“Let me guess…that wasn’t the first glass of pinot your friend had this evening?”

He smiled brightly. “It was not. Not even the first bottle.”

“You didn’t want to go with him?”

“He wouldn’t let me, and the bastard is as stubborn as a mule. I’m just here to ensure he makes it home safely.”

The headlights of my ride pulled into the lot just as the Englishman stepped down the docks to meet his friend.

“Dear God!” he said. “You look awful.”

I watched a large man emerge from the boat and collapse on his hands and knees at the Englishman’s feet. He gagged several times, giving the Englishman just enough time to clear out before vomiting all over the dock. 

“Oh my.” I rushed over, doctor’s instincts never really on vacation. “Are you alright?”

The dark pink color of the vomit and its particular fruity scent indicated that the “bloody marvelous pinot noir” he drank earlier was likely the cause of his nausea. He was fucking drunk. I wondered just how much alcohol it took to fell an enormous man like that.

I knelt beside him, careful to keep my shoes clean, and lifted his head. His hair was cut short and appeared auburn or brown in faded light. His eyes were glazed over and sunk in with intoxication, but even the lack of sun couldn’t hide their pretty blue color.

“My name is Claire Randall. I’m a doctor,” I assured him, checking what I could of his vitals. “Here. Follow my fingers with your eyes…no, just your eyes.”

He failed miserably.

“Do you know where you are?”


“How about an easier question? Do you know who you are?”

He gazed up at me dreamily, finally seeming to realize I was an actual person. When he spoke, it was with a hint of a Scottish accent. “How do I ken who I am or where I am? How could a single wave locate itself in an ocean?”


“He’s quoting Rumi,” said the Englishman, bending down to help his friend to his feet. “Don’t mind him. He gets poetic when he’s drunk.”

“This man needs rest and hydration,” I prescribed. “And a toothbrush.”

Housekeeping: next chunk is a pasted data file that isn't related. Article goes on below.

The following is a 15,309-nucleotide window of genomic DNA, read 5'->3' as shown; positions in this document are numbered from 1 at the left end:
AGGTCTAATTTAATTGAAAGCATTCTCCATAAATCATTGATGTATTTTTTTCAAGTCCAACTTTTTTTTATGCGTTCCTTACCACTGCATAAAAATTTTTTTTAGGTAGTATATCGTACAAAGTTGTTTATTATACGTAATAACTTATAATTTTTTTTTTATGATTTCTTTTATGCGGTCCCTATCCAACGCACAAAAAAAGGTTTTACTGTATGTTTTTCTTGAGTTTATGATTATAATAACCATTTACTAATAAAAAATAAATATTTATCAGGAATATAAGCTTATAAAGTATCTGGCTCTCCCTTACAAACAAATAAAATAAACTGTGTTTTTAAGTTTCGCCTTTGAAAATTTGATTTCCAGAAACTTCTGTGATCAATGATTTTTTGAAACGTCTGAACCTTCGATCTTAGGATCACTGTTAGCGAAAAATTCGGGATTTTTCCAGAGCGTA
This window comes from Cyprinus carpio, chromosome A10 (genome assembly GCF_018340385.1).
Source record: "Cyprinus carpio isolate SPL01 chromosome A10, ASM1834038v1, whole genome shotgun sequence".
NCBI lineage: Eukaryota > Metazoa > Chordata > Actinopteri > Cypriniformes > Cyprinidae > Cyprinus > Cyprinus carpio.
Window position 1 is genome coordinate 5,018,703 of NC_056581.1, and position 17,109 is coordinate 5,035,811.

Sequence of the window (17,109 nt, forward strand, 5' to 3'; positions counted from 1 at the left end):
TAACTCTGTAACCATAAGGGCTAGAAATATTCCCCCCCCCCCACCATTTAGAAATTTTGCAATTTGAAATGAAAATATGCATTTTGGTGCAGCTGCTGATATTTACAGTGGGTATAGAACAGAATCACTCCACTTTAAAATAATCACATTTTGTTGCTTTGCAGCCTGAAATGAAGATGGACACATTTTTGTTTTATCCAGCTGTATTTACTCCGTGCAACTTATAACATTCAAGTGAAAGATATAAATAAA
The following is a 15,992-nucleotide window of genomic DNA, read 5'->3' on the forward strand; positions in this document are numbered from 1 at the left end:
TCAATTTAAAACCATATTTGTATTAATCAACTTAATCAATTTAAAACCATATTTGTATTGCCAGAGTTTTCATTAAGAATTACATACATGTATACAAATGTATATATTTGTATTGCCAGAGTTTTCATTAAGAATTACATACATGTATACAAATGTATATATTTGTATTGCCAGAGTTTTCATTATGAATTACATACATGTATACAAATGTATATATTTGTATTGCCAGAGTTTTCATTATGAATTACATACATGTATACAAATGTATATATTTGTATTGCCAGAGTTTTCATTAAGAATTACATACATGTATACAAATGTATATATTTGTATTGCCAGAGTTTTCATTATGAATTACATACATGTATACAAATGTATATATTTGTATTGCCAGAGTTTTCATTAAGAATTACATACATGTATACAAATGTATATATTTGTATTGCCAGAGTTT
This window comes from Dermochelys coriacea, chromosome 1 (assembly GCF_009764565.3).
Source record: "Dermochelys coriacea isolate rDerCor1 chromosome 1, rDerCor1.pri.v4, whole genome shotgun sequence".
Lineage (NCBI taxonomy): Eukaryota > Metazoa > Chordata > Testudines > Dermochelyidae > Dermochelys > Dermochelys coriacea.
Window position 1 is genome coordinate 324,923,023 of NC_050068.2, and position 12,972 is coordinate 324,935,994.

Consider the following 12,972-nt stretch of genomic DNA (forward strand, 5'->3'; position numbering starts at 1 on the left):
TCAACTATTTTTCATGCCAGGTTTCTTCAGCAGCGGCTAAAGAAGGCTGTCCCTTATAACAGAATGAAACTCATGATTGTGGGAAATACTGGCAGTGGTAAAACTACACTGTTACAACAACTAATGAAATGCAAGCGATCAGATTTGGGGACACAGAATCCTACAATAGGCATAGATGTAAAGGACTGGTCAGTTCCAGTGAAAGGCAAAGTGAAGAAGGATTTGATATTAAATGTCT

“Thank you, doctor. I’ll ensure he gets it.”

A car honked its horn from the lot. My ride was waiting. “Just make sure he keeps breathing, will you?”

“We’ve been at this a long time,” he laughed. “He’ll be fine.”

“You are not a drop in the ocean,” the Scot said to me, still staring in fascination. “You are the entire ocean, in a drop.”

I chuckled and looked at him one last time with plenty of sympathy for the headache he was sure to have in the morning. I waved goodbye and turned to make my way to the car.

The Scot’s loud, intoxicated voice boomed out across the distance. “Jesus, Mary, and Bride, did’ye see the arse on that woman? Oh, Christ, what I’d do to bury my face in—”

“Funny,” the Englishman interrupted him, “but I don’t recall Rumi ever saying that. Let’s do our best to avoid restraining orders and public intoxication charges this evening, shall we?” 

As I slid into the car, the Scot’s eyes were still locked in my direction. The poor Englishman was fruitless in his attempts to drag him off the docks. I gave a small wave to indulge him before letting the driver know I was ready to go. 

Encouraged by that tiny bit of attention, the Scot stumbled forward, eager for more. The car drove off, leaving him to chase behind, waving like a drunken fool for us to stop. I shook my head and chuckled quietly, thinking it was too bad he was such a bloody sot, because he was quite pretty to look at, even covered in sweat and complexion green with nausea.

The car pulled onto the main road, and he had no chance of keeping up. I was surprised by my slight disappointment, though I had no intention of having the driver turn around. Peace and a little loneliness were far better than being caught up in the foolishness of a man like that.

My heart warmed. It was nice to be wanted sometimes.